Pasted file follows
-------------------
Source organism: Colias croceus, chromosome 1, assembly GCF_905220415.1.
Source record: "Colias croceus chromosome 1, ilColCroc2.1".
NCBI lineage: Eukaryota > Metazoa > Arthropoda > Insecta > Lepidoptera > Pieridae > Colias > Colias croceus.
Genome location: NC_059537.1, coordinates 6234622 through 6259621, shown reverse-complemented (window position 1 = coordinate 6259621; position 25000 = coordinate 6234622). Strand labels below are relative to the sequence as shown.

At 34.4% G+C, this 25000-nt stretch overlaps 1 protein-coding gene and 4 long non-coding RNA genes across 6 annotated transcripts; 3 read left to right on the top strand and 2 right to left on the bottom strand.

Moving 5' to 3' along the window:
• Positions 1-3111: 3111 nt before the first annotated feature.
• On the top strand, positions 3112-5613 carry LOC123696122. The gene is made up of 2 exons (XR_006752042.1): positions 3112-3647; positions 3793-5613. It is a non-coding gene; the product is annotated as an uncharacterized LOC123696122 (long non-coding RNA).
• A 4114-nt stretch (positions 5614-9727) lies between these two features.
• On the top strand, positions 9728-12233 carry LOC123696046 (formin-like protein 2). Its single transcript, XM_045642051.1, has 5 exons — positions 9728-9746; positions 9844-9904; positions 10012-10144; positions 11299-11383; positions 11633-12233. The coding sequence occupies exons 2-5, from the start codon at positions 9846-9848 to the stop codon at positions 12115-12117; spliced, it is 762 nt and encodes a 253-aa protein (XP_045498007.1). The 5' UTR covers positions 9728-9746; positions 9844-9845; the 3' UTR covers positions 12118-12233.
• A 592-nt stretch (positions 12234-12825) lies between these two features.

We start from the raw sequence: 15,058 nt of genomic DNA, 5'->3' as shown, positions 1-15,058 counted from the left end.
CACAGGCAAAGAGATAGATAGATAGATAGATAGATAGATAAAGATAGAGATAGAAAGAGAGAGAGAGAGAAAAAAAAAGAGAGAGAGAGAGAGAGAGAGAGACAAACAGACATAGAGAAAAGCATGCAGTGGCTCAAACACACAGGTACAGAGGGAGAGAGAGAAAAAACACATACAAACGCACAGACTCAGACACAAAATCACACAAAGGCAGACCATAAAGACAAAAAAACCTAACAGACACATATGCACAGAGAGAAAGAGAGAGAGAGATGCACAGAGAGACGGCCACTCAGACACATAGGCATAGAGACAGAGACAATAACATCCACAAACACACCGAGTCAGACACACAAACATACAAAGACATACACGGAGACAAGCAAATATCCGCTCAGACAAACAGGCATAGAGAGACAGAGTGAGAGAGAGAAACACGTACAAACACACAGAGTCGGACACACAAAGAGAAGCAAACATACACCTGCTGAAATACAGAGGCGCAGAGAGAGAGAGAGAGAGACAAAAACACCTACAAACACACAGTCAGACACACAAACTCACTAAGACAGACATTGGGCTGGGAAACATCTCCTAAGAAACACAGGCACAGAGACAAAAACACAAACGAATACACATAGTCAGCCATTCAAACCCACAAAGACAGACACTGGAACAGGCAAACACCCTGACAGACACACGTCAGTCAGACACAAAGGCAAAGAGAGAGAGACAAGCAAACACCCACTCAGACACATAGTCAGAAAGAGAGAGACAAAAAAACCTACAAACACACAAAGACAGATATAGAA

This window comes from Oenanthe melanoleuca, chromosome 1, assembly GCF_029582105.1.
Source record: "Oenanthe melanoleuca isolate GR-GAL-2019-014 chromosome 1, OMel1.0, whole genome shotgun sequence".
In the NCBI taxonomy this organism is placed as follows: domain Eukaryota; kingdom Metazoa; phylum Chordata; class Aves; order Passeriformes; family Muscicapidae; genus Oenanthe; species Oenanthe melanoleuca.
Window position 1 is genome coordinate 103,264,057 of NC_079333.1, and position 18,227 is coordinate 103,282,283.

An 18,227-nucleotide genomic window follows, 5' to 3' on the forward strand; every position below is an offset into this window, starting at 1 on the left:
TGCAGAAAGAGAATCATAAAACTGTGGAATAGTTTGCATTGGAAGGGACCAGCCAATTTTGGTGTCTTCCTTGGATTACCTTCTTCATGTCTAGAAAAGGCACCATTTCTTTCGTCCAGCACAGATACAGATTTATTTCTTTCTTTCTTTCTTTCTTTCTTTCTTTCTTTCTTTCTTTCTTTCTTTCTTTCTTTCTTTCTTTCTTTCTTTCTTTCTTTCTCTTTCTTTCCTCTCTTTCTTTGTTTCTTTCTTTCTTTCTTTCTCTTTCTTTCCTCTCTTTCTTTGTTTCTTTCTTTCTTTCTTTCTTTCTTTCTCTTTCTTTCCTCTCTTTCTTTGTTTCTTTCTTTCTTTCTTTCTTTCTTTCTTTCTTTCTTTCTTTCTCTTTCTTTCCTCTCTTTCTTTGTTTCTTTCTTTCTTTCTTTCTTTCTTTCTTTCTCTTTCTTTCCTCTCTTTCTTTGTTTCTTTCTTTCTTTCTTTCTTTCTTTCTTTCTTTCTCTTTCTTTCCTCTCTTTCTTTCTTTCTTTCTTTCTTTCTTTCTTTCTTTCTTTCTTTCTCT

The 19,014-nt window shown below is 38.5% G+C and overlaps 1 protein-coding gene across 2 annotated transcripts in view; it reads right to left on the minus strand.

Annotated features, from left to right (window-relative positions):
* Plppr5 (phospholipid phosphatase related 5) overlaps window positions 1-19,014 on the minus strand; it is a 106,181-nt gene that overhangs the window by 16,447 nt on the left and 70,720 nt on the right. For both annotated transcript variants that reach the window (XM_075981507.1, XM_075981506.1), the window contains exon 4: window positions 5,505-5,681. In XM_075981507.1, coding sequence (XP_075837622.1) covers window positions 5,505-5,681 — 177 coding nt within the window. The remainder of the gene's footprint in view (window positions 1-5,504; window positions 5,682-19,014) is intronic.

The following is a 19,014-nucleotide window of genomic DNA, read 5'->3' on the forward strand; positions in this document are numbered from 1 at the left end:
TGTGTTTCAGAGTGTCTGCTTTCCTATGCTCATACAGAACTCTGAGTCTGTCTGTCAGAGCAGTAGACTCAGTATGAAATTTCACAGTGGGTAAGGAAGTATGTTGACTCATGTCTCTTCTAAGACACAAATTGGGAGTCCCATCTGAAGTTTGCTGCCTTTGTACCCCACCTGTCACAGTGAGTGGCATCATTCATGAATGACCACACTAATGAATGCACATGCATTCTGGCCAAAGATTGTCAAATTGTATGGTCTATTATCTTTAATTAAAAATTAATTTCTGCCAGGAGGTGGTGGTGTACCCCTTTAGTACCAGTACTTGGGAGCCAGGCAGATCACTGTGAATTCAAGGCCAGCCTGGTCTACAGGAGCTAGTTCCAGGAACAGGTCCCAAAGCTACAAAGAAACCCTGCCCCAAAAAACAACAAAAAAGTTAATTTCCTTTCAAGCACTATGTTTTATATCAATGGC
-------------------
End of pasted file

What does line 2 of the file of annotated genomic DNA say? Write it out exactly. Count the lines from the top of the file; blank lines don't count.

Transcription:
Source record: "Colias croceus chromosome 1, ilColCroc2.1".